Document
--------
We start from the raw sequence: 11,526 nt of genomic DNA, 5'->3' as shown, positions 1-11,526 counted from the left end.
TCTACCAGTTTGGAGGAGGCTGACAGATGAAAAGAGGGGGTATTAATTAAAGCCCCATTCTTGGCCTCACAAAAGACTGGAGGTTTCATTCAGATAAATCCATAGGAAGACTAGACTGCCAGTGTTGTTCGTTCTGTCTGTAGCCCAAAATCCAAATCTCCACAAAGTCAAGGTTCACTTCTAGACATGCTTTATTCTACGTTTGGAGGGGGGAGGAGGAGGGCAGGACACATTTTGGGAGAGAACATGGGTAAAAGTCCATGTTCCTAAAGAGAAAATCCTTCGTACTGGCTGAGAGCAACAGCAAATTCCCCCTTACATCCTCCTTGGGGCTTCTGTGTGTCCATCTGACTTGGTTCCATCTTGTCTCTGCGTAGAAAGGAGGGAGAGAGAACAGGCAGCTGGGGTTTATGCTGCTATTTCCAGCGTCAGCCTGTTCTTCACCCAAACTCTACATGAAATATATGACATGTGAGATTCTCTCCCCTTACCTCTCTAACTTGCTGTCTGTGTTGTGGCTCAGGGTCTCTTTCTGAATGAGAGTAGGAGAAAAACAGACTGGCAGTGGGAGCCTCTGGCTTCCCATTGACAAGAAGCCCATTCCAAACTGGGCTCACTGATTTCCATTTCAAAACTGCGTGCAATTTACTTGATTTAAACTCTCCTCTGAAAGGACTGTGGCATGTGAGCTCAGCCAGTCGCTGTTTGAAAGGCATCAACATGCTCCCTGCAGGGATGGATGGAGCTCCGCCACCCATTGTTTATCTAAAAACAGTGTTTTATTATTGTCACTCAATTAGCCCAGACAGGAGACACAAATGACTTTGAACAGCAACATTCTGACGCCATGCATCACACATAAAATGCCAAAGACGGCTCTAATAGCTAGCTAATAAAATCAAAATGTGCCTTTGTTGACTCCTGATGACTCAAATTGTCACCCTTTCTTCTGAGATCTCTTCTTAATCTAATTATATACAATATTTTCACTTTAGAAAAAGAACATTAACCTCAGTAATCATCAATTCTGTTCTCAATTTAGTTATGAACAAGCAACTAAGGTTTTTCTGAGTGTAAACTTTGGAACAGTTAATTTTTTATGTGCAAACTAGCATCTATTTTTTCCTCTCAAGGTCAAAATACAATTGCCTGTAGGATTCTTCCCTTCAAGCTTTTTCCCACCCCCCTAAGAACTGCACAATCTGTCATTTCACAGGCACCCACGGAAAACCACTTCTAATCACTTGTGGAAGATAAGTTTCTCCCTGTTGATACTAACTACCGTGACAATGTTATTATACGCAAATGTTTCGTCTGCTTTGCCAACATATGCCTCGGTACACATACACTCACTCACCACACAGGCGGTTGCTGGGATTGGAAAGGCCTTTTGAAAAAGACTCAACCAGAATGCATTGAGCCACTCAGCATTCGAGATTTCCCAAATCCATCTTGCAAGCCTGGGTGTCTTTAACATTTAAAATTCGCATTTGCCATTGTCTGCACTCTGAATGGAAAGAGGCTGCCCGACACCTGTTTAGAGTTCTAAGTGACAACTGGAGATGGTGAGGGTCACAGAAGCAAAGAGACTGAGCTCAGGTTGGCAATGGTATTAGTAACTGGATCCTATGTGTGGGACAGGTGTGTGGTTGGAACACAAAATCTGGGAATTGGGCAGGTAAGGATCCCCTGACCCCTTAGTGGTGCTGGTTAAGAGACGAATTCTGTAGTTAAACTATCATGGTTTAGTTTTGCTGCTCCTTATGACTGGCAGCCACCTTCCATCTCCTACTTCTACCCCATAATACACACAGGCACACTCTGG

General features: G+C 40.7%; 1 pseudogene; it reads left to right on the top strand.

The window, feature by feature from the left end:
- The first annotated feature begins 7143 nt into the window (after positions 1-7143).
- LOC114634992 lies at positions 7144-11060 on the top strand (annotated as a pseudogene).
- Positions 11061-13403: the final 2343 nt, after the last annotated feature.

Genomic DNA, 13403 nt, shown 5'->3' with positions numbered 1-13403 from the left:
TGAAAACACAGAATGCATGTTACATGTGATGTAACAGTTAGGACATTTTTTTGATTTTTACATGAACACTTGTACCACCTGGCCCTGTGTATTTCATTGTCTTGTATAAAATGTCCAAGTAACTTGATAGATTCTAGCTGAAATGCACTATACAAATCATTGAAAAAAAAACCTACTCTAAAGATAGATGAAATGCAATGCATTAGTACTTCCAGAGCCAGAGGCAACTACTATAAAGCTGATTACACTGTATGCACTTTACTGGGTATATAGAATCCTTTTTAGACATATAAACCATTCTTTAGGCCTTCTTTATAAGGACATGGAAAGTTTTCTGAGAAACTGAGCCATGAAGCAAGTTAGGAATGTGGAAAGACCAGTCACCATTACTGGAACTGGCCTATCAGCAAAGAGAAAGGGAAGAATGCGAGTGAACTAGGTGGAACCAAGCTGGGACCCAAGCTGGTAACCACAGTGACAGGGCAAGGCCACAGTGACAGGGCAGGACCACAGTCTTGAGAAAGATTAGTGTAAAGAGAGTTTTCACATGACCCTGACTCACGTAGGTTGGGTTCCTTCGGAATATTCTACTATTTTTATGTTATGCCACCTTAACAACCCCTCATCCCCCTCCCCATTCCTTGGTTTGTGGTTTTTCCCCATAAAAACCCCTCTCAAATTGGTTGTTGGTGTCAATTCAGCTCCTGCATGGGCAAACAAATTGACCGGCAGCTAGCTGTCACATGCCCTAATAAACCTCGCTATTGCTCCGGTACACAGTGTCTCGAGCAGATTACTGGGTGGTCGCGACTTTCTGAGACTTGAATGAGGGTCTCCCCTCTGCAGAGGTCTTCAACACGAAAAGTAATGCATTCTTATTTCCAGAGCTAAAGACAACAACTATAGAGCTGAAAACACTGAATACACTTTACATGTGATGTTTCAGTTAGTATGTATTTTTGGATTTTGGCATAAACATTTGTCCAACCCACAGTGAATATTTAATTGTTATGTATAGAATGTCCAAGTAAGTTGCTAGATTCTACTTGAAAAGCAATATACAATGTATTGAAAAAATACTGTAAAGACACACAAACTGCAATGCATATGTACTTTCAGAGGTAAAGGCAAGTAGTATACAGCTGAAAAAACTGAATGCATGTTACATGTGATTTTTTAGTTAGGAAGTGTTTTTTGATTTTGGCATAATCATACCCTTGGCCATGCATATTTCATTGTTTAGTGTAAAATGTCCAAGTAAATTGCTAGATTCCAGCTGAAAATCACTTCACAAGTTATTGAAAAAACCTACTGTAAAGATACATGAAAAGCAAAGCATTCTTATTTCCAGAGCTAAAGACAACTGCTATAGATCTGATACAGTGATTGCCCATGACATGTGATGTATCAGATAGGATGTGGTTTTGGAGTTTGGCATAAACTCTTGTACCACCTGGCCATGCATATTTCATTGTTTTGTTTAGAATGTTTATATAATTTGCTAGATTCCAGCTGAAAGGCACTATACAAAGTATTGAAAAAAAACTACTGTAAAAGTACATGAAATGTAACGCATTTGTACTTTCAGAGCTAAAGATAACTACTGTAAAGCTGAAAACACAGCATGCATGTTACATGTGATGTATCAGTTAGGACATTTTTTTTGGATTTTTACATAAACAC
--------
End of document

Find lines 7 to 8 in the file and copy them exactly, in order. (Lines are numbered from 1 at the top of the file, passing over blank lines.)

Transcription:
- Positions 11061-13403: the final 2343 nt, after the last annotated feature.

Genomic DNA, 13403 nt, shown 5'->3' with positions numbered 1-13403 from the left: